Development Environment for Go Lang

Being new to golang but generally familiar with how things work in Python and Ruby and using vim as my primary editor, my first questions when starting out are

  • How do I get the golang syntax highlighting, autocompletion and the usual cool stuff I have with Python/Ruby in my vim editor?
  • Are there project isolation tools, like Python’s virtualenv or Ruby’s rvm, in the golang world?
  • Where are the good places to look for and download golang libraries – i.e. the equivalent of Python’s pypi and Ruby’s rubygem?

golang on vim

In a previous post, I talked about the brain-dead installation of go set-up packages from google.  If we check out what sits inside the packages installed in /usr/local/go:

Calvins-MacBook-Pro.local ttys003 Sat Jul 14 11:14:25 |~|
calvin$ tree -d -L 2 /usr/local/go
├── api
├── bin
├── doc
│   ├── articles
│   ├── codewalk
│   ├── devel
│   ├── gopher
│   ├── play
│   ├── progs
│   └── talks
├── include
│   └── plan9
├── lib
│   ├── godoc
│   └── time
├── misc
│   ├── IntelliJIDEA
│   ├── arm
│   ├── bash
│   ├── bbedit
│   ├── cgo
│   ├── chrome
│   ├── dashboard
│   ├── dist
│   ├── emacs
│   ├── fraise
│   ├── goplay
│   ├── kate
│   ├── notepadplus
│   ├── osx
│   ├── swig
│   ├── vim
│   ├── xcode
│   └── zsh
├── pkg
│   ├── darwin_amd64
│   ├── obj
│   └── tool
├── src
│   ├── cmd
│   ├── lib9
│   ├── libbio
│   ├── libmach
│   └── pkg
└── test

We can see that it contains a very nice tree hierarchy.

Of particular interest is the directory misc/vim for our vim editing purposes.

If you are using vim-pathogen, as I am, all your have to do is to grab everything in /usr/local/go/misc/vim, push it to a remote git repository as a “vim-golang” repository and then run git submodule add your_git_remote_repo bundle/vim-golang in your .vim directory.

Or, you can totally skip all that and simply grab from

cd ~/.vim
git submodule add git:// bundle/vim-golang

and done.


golang is a statically-typed language.  This means that unlike Ruby or Python, we compile golang into a binary before using it.  What this really means is that the idea of isolated project execution at runtime does not make sense.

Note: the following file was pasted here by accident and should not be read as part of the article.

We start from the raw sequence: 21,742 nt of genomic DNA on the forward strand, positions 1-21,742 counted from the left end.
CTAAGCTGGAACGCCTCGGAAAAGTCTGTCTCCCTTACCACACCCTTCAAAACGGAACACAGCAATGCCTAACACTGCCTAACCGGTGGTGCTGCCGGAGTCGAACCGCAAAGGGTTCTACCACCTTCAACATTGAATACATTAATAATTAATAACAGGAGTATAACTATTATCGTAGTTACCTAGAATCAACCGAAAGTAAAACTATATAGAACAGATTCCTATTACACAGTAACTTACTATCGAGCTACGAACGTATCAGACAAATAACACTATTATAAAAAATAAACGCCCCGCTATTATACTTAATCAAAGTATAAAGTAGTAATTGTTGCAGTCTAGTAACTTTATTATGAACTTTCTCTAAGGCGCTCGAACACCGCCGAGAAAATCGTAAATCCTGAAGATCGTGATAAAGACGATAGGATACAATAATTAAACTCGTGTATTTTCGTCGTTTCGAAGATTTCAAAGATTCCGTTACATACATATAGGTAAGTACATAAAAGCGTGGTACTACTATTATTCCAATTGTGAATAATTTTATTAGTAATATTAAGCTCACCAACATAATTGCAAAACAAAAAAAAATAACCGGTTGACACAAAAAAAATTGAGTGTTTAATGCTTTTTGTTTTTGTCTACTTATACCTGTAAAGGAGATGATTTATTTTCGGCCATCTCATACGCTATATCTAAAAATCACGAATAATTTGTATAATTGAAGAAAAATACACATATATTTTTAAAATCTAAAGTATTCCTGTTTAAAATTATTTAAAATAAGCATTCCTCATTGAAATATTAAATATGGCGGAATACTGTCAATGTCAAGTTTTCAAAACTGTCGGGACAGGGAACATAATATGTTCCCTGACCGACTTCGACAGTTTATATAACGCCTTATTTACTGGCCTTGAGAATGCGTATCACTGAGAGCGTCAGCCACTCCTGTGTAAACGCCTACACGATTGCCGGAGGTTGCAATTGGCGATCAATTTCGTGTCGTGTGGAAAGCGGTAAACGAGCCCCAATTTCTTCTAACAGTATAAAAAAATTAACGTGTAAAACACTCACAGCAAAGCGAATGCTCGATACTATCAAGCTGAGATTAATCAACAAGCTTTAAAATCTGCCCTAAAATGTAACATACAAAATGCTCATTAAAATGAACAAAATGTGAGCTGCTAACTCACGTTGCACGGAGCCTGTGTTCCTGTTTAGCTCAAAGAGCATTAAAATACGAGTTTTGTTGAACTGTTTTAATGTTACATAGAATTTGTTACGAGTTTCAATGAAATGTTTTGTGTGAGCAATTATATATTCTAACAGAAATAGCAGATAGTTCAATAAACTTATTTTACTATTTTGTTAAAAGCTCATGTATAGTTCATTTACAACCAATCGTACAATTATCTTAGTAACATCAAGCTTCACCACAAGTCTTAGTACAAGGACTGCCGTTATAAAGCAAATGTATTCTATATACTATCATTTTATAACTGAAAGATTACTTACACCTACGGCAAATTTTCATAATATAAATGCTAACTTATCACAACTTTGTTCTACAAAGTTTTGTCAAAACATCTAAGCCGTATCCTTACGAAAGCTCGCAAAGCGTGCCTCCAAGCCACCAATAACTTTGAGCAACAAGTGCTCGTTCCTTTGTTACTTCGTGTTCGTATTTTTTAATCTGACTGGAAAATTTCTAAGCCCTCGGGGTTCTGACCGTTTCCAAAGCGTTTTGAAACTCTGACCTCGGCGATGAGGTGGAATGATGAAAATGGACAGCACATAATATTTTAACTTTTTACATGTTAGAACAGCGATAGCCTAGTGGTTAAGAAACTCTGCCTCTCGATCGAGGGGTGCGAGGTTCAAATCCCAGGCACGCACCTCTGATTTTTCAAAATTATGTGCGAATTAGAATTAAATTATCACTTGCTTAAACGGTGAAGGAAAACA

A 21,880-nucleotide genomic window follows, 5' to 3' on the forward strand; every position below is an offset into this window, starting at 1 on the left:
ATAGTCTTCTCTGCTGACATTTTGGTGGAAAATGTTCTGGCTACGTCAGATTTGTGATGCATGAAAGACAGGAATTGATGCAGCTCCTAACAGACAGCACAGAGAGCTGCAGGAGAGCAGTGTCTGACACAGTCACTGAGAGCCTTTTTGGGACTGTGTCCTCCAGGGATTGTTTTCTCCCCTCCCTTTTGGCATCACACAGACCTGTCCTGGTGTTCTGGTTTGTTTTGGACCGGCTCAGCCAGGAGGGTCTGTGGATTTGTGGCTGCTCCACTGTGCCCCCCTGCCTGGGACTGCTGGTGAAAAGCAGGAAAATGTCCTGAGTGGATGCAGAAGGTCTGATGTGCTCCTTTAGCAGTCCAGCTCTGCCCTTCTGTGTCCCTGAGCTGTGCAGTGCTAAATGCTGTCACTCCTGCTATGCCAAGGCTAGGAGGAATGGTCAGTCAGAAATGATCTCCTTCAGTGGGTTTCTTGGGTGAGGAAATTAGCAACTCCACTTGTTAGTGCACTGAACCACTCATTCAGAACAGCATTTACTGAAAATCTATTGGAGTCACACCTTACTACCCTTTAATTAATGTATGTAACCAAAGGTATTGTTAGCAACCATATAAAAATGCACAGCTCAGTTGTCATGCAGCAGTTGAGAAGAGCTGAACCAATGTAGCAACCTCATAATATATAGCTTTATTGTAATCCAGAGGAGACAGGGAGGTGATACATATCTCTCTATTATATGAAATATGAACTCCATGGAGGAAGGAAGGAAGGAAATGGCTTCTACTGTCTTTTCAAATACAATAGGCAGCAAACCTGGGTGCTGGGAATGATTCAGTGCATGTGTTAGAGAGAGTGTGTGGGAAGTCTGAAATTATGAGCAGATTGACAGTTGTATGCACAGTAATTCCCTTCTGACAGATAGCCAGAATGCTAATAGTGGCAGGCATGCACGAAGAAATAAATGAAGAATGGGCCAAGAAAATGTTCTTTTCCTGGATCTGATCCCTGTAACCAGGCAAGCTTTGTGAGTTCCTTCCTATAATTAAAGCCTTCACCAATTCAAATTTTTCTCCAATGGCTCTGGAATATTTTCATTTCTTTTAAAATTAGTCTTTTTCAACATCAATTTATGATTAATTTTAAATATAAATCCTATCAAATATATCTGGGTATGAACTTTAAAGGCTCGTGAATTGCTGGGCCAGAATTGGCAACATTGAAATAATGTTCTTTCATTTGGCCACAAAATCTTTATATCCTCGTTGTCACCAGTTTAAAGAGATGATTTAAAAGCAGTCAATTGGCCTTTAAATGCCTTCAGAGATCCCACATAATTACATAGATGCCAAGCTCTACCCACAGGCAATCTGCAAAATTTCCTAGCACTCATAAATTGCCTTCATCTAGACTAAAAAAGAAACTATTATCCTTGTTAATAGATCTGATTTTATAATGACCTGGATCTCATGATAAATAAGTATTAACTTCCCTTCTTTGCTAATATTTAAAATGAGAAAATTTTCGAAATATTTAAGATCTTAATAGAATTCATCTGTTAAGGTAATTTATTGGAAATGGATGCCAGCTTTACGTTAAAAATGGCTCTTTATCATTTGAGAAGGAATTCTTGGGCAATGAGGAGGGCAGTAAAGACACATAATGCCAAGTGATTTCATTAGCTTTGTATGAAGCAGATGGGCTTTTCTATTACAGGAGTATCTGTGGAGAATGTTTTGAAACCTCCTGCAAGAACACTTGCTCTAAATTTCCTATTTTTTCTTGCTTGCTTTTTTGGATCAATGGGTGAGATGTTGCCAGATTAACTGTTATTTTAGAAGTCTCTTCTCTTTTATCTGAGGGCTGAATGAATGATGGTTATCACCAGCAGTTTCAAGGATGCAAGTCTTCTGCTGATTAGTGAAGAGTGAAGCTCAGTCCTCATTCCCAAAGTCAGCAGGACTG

However, we can still group our development-time packages into specific directories.  However, there are no existing tools equivalent to virtualenv or rvm for that yet as golang is relatively new.

What we can do at this moment however, is to use GOPATH in our .bashrc or .bash_profile (my preference) to define the GOPATH environment variable, like this:

export GOPATH="$HOME/gocode";

where $HOME/gocode is the directory which `go get` commands will now download packages into.

Here’s an example:

go get

which will be resolved by go get, somewhat the equivalent of pip in python, to grab web.go web framework library and install it into our $HOME/gocode location.

This implies that if we want to segregate our golang packages when starting on a different golang project, what we can do is to manually change the location of GOPATH in our .bash_profile.  A little clunky, but perhaps I or someone else in the community will write a more convenient command line tool to do something like `workon myproject1` ala virtualenvwrapper in python.

With these done at the moment, however, it looks like we have gotten our basic development environment all set up for golang experiments and it’s time to mess around with some code! :-)

  • stefantalpalaru

    The dynamic or static type system has nothing to do with whether the language can be compiled or interpreted. Scheme and Common Lisp are dynamically typed and can be either interpreted or compiled. Same for Haskell which is statically typed.

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  • Xiong Chiamiov

    Here’s a simple activate/deactivate script akin to virtualenv: